Harmonic functions are the way chords are grouped according to the notes of the scale (key) that compose them and in turn, the way they function diatonically at a cadence according to the hierarchy they receive.
Traditionally halftones in the major scale are called diatonic chromaticism.
The power of attraction and resolution to the ascending and descending chromaticism reaffirm and clearly set the key in question.
Depending on how many of these chromatic notes are in the diatonic harmony, chords can be classified into Root (Tonic), Sub Dominant or Dominant.
Tonic Group: is conformed by the degrees I, VI and III, although the III degree can be taken as a chord closest to the Sub Dominant group because of the B note (chromatic diatonic). In the same the sonority is relaxing, culmination of cadence, and usually does not need another chord.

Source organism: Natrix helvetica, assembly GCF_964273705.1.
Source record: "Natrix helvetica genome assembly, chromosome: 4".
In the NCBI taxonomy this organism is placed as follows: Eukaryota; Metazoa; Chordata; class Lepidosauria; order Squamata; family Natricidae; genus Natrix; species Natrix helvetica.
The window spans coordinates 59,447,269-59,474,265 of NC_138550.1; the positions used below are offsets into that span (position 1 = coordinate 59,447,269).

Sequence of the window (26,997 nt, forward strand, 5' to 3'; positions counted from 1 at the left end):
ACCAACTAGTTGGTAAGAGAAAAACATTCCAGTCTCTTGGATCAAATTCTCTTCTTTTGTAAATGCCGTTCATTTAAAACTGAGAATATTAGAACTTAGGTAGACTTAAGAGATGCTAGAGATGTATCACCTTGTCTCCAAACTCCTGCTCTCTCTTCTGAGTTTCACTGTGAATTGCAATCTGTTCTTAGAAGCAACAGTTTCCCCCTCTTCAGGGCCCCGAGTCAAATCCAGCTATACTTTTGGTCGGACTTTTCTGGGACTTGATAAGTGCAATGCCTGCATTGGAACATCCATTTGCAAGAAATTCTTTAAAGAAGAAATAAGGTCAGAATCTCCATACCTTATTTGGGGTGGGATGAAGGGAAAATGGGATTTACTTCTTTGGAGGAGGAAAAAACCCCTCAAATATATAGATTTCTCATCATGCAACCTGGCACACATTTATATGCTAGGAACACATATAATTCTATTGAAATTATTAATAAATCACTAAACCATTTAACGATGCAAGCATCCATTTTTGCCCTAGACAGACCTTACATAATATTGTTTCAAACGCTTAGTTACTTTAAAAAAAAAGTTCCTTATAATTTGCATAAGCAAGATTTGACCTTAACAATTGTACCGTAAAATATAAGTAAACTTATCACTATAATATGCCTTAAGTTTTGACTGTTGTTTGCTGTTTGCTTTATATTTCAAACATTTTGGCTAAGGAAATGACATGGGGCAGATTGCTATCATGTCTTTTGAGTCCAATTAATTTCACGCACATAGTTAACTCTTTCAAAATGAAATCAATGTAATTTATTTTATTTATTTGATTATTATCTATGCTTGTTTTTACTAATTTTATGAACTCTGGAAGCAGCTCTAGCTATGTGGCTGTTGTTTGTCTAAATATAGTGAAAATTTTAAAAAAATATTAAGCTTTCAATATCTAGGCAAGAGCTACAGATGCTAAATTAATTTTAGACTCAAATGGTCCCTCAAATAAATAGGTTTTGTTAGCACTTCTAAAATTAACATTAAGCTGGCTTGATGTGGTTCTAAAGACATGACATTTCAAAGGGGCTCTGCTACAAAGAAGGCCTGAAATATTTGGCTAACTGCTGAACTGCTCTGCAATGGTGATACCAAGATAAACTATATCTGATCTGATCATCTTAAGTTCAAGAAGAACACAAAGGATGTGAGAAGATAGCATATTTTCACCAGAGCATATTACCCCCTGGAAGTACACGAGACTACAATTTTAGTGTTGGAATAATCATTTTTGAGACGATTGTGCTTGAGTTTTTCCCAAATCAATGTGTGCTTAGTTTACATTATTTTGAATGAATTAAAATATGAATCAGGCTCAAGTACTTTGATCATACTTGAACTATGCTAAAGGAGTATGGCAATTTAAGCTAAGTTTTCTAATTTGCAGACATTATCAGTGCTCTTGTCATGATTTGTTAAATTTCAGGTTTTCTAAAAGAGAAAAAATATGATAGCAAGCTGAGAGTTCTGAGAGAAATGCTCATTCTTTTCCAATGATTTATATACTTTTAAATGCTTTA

Sub Dominant Group: is conformed by the degrees II and IV. In the same there is only one chromatic diatonic note and the feel of these chords is semi unstable. That is, may or may not need another chord to continue the cadence.
Dominant Group: is conformed by degrees V and VII. In it the two chromatic diatonic notes are in every chord. The sonority is unstable and usually lead to another chord in order to resolve or not the cadence.
These three groups helps organize each chord functions and in turn to derive the way it can be used to generate different cadences in a composition or in a analisis. Note also the number of notes in common that have the chords of each of the groups.
Below I discuss some examples of cadences, of the many that may exist, based on this concept.
Dm7 (sub dominant) | G7 (dominant) | Cmaj7 (tonic) ||. Also called perfect cadence or in the language of jazz: 2 5 1.
Cmaj7 | Dm7 | Em7 | Fmaj7 | G7 || also called stepwise movement.
Is worth clarifying that in a diatonic reharmonizing any chord can be replaced by another of the same group.
Dm7 (Fmaj7) | G7 (Bm7b5) | Cmaj7 (Am7/ Em7) ||
I hope you enjoyed this brief harmonic post. See you next time.